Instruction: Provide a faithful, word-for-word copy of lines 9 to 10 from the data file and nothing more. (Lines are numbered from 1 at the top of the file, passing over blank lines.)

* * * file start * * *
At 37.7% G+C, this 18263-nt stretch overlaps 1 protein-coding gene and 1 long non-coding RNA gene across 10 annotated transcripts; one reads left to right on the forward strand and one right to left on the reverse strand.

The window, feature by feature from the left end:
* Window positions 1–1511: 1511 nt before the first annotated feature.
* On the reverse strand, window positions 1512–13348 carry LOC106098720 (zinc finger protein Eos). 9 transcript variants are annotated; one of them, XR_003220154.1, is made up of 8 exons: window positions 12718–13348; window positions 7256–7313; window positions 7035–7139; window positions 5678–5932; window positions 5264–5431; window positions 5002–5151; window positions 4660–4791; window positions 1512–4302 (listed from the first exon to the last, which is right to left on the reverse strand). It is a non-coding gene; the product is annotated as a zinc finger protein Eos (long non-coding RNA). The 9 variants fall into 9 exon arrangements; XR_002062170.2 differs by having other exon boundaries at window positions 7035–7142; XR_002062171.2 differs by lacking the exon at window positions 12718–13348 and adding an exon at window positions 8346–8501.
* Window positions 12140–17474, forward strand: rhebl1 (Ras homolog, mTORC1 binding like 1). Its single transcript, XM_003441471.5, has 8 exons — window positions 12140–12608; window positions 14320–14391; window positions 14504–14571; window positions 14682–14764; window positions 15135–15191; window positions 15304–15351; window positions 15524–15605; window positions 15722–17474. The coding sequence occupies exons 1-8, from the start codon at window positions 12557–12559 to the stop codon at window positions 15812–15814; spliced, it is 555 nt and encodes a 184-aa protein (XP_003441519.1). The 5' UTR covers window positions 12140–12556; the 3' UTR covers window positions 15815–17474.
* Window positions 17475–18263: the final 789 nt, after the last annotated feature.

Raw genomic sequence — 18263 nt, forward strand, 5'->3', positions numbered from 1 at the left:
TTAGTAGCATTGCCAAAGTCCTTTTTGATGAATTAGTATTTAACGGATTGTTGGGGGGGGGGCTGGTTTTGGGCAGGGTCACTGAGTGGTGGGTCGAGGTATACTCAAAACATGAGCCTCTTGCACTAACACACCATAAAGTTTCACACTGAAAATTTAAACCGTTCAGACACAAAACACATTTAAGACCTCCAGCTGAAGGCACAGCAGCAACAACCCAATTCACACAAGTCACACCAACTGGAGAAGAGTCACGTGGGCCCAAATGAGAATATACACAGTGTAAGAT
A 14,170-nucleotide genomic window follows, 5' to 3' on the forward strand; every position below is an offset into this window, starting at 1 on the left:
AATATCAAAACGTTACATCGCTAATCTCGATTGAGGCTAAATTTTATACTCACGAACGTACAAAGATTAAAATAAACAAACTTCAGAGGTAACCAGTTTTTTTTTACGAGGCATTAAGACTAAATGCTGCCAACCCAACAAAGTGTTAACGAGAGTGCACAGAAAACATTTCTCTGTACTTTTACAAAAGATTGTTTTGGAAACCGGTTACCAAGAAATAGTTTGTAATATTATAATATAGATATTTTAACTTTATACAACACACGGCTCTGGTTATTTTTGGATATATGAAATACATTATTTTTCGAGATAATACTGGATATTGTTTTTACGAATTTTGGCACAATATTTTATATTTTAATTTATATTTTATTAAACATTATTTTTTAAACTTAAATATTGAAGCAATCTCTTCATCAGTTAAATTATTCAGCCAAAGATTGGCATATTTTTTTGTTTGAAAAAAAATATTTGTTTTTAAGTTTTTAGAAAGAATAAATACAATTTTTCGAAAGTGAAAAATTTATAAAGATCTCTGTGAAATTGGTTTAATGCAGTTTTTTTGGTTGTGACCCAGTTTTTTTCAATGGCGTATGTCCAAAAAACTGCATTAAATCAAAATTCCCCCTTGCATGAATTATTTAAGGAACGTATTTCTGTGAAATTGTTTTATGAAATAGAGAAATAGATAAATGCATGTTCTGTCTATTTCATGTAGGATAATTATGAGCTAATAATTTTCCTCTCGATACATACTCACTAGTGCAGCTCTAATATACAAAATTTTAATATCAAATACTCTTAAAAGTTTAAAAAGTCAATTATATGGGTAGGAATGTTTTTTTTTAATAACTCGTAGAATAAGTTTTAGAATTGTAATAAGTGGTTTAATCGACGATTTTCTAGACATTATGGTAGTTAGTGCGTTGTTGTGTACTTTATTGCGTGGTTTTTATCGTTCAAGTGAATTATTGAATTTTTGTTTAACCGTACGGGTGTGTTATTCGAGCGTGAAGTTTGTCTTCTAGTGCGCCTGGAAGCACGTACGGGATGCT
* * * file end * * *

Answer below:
A 14,170-nucleotide genomic window follows, 5' to 3' on the forward strand; every position below is an offset into this window, starting at 1 on the left:
AATATCAAAACGTTACATCGCTAATCTCGATTGAGGCTAAATTTTATACTCACGAACGTACAAAGATTAAAATAAACAAACTTCAGAGGTAACCAGTTTTTTTTTACGAGGCATTAAGACTAAATGCTGCCAACCCAACAAAGTGTTAACGAGAGTGCACAGAAAACATTTCTCTGTACTTTTACAAAAGATTGTTTTGGAAACCGGTTACCAAGAAATAGTTTGTAATATTATAATATAGATATTTTAACTTTATACAACACACGGCTCTGGTTATTTTTGGATATATGAAATACATTATTTTTCGAGATAATACTGGATATTGTTTTTACGAATTTTGGCACAATATTTTATATTTTAATTTATATTTTATTAAACATTATTTTTTAAACTTAAATATTGAAGCAATCTCTTCATCAGTTAAATTATTCAGCCAAAGATTGGCATATTTTTTTGTTTGAAAAAAAATATTTGTTTTTAAGTTTTTAGAAAGAATAAATACAATTTTTCGAAAGTGAAAAATTTATAAAGATCTCTGTGAAATTGGTTTAATGCAGTTTTTTTGGTTGTGACCCAGTTTTTTTCAATGGCGTATGTCCAAAAAACTGCATTAAATCAAAATTCCCCCTTGCATGAATTATTTAAGGAACGTATTTCTGTGAAATTGTTTTATGAAATAGAGAAATAGATAAATGCATGTTCTGTCTATTTCATGTAGGATAATTATGAGCTAATAATTTTCCTCTCGATACATACTCACTAGTGCAGCTCTAATATACAAAATTTTAATATCAAATACTCTTAAAAGTTTAAAAAGTCAATTATATGGGTAGGAATGTTTTTTTTTAATAACTCGTAGAATAAGTTTTAGAATTGTAATAAGTGGTTTAATCGACGATTTTCTAGACATTATGGTAGTTAGTGCGTTGTTGTGTACTTTATTGCGTGGTTTTTATCGTTCAAGTGAATTATTGAATTTTTGTTTAACCGTACGGGTGTGTTATTCGAGCGTGAAGTTTGTCTTCTAGTGCGCCTGGAAGCACGTACGGGATGCT